Hamming Questions


[from the CFAR Handbook: https://www.rationality.org/files/CFAR_Handbook_2021-01.pdf]

Richard Hamming was a mathematician at Bell Labs from the 1940’s through the 1970’s who liked to sit down with strangers in the company cafeteria and ask them about their fields of expertise. At first, he would ask mainly about their day-to-day work, but eventually, he would turn the conversation toward the big, open questions—what were the most important unsolved problems in their profession? Why did those problems matter?

What kinds of things would change when someone in the field finally broke through? What new potential would that unlock?

After he’d gotten them excited and talking passionately, he would ask one final question:

“So, why aren’t you working on that?”

Hamming didn’t make very many friends with this strategy, but he did inspire some of his colleagues to make major shifts in focus, rededicating their careers to the problems they felt actually mattered. It’s valuable to occasionally pose an analogous question to oneself:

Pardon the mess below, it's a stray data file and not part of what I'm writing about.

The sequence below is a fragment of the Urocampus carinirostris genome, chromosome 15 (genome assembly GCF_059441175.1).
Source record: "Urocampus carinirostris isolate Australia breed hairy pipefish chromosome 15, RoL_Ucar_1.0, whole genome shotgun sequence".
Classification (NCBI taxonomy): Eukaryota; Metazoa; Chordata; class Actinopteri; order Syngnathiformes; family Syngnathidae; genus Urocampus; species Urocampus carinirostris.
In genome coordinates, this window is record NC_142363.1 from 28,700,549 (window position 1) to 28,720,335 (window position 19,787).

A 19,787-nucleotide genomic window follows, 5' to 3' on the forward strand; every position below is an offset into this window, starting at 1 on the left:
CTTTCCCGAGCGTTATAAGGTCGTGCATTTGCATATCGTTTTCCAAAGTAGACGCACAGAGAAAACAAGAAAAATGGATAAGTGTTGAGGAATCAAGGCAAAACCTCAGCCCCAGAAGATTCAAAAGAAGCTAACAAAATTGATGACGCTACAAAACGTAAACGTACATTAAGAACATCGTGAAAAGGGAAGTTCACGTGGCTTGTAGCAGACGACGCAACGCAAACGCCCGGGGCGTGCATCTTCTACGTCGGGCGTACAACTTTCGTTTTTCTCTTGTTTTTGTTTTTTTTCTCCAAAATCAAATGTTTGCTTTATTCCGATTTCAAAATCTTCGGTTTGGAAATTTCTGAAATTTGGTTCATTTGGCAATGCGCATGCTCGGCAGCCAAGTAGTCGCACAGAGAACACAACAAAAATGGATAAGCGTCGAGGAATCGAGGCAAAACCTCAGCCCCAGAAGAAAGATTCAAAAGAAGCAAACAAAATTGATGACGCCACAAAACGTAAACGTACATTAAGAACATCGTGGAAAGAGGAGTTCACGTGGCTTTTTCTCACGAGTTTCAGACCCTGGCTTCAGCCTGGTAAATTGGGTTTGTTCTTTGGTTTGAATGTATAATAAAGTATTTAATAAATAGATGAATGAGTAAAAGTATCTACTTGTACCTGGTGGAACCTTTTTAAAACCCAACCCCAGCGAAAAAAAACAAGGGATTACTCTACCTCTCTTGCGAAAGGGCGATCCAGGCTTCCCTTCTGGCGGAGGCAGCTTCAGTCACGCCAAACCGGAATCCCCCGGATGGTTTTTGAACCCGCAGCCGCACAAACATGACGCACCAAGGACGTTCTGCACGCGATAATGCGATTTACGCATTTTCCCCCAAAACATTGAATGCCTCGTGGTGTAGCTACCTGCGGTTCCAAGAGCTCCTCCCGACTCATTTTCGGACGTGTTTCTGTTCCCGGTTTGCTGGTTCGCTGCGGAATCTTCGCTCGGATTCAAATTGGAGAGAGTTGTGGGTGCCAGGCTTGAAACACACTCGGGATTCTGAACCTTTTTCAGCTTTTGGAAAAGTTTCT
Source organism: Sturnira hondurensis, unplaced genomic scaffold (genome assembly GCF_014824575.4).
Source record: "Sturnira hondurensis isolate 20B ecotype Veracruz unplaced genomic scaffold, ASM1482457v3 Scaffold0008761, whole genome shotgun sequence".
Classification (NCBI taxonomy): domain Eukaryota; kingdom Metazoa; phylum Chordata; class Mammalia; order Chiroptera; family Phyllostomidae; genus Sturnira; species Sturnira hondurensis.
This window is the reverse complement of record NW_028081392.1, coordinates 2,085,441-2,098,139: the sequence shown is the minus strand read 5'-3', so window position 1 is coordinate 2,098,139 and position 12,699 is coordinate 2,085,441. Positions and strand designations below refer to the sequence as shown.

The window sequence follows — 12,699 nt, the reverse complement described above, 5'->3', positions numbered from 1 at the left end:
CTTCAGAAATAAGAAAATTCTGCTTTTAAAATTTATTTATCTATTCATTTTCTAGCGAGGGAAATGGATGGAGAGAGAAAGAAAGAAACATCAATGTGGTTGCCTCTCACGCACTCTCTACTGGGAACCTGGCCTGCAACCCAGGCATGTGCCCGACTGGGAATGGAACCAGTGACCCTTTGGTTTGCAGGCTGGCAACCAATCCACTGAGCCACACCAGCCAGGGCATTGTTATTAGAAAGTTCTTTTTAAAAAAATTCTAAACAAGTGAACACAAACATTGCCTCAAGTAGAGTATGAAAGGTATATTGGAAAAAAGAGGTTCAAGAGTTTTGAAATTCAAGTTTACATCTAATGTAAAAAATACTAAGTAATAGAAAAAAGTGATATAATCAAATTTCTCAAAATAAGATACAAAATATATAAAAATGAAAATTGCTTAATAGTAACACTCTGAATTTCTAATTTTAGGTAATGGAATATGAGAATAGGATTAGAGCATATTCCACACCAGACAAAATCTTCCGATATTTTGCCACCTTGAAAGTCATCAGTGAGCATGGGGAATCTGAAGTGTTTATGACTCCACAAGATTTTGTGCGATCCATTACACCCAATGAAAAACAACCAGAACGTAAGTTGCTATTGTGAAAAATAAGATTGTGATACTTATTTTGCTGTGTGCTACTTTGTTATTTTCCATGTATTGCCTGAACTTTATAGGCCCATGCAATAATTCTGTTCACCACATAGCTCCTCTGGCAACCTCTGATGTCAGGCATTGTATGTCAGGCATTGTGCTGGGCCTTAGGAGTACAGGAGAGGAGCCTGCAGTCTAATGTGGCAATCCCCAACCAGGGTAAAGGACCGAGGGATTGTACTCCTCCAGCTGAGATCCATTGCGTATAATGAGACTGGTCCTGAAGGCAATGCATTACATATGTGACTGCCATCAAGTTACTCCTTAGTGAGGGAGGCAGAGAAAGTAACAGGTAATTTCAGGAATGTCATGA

HAMMING QUESTIONS • What are the most important problems in my life? • What’s the limiting factor on my growth and progress? What’s the key resource I have the least of, or the key bottleneck that’s preventing me from bringing resources to bear? • What do I feel I’m “not allowed to care about,” or that I generally don’t think about because it feels too big or impossible? • If my life were a novel, what would be the obvious next step? Where is the plot dragging, and what do I need to do to move the story forward? • What sorts of goals am I already pursuing, but in a bad/convoluted/inefficient/distorted way? • Which problems in my life are the largest order of magnitude? What changes could I make that would result in a 100x or 1000x increase in either personal satisfaction or positive impact on the world? • If I say “Everything in my life is fine, and I’m on track to achieve all of my goals,” what feels untrue about that? What catches in my throat, that makes it hard to say that sentence out loud? • What feels most alive to me right now? Alternately, what feels most endangered?

We encourage participants to occasionally ask “the Hamming question.”

Checking in on the match between your beliefs and your actions is a reasonable thing to do a few times a year. It can lead to increased motivation, positive shifts to better strategies, and a clearer sense of where your deepest priorities lie.